Reflecting on BIG/MRS Conference 2015
Thursday 2nd June saw the return of the BIG/MRS Annual Conference. The event also signified 20 years of the conference and as such it was an appropriate point in time to look at not only how B2B research has developed, but also how it needs to develop in an increasingly competitive society that is being disrupted by digital innovation.
Throughout the day, agency and client side speakers delivered an array of educational and insightful presentations. These generated key learnings and also helped build a path that will allow B2B research to prosper for another 20 years – the key items of which are:
Dispelling the Greatest B2B Myth
One of the greatest preconceptions of B2B research is that it is all about rational processes due to the working context in which B2B transactions are made. However, three alternative perspectives were put forward that questioned this:
- B2B purchasing is all about the removal of pain and anxiety for the buyer – two areas that are highly emotive
- The preservative emotion of B2B purchasing is around maintaining professional credibility
- People buy people – not services and products. This personal connection looks to optimise the removal of pain and preservation of professional credibility
The takeout for B2B researchers here is that we now need to think about how we apply tools of emotional measurement from fields such as neuroscience to get at these evolving issues.
Balancing our Skillset
The initial discussion brought together conflicting perspectives over the skill sets for B2B researchers to take forward. On one side of the table was the push for a revised focus on the traditional statistical, data driven skill sets researchers need. Conversely, there is a greater need from clients for greater insight creativity.
Delineating Insight Work Chains
The current research work flow goes data collection to research agency to client. The need for somewhat conflicting skills – data analytics vs. creative impetus – puts researchers in a place where they are seeking to fill contradicting roles. As insight teams have developed they have taken on more functions, meaning linear work chains often omit key skills that will be needed in the future. The role of the researcher therefore needs to develop from one that is trying to stretch their conflicting skills sets to one that needs to orchestrate the collaboration of many skillsets to generate added value insight.
Fight Disruption with Disruption
The role of disruption in everyday consumer functions – taxis via Uber, hotels via AirBnB – needs to be matched in the world of business services. Insight functions are under more pressure than ever to do things differently, rewrite the research rule book and start marketing our insights within the corporate hierarchy in new ways. This reinforces the need for new skills and a new approach to research workstreams.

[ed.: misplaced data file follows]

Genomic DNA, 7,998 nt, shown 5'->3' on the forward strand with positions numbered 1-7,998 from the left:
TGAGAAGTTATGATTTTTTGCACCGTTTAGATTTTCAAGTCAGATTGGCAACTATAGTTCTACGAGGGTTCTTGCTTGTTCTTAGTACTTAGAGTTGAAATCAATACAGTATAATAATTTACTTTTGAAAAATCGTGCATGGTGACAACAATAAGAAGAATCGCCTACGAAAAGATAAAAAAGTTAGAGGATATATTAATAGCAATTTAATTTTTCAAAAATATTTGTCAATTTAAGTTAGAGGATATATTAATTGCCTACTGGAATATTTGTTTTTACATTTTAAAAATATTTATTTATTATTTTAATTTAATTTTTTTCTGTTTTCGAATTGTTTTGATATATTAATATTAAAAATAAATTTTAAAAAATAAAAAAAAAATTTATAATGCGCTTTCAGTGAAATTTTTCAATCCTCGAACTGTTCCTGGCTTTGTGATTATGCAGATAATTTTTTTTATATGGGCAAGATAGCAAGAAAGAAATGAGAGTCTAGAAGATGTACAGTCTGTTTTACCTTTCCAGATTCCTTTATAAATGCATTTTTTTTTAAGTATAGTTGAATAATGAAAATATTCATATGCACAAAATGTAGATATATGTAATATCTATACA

Refining Our Traditional Toolkit
But within all of this, what is the role of our trusted tool, the survey? Nobody is suggesting the survey will be dead – it just needs to be reinvented, disrupted if you will. To do this we need to look at external industries such as advertising and away from our traditional social science background in order to prolong the life of what remains a key data collection tool.
So, where does B2B research need to go in the next 20 years in order to continue its relevancy?
- At the moment B2B research is somewhat chasing the tail of wider societal trends – in the future we’d be better suited to keep closer to the curve
- All of this needs to be reflected in how agencies brand themselves – and not just their logos. The language we use, the job titles we hold and the way we take a more immersive role within client organisations
- The new space we need to target is not the planners meeting or the marketer’s brainstorm – but the share of mind of the executive
In summation, the complex skills needed for B2B insight in the future, the many tools we have available to us now and the target we are now aiming for suggests that B2B insight has the foundations for another 20 years of prosperity.
For more information, please contact Jack Miles by email at firstname.lastname@example.org or by phone at 0207 259 1755.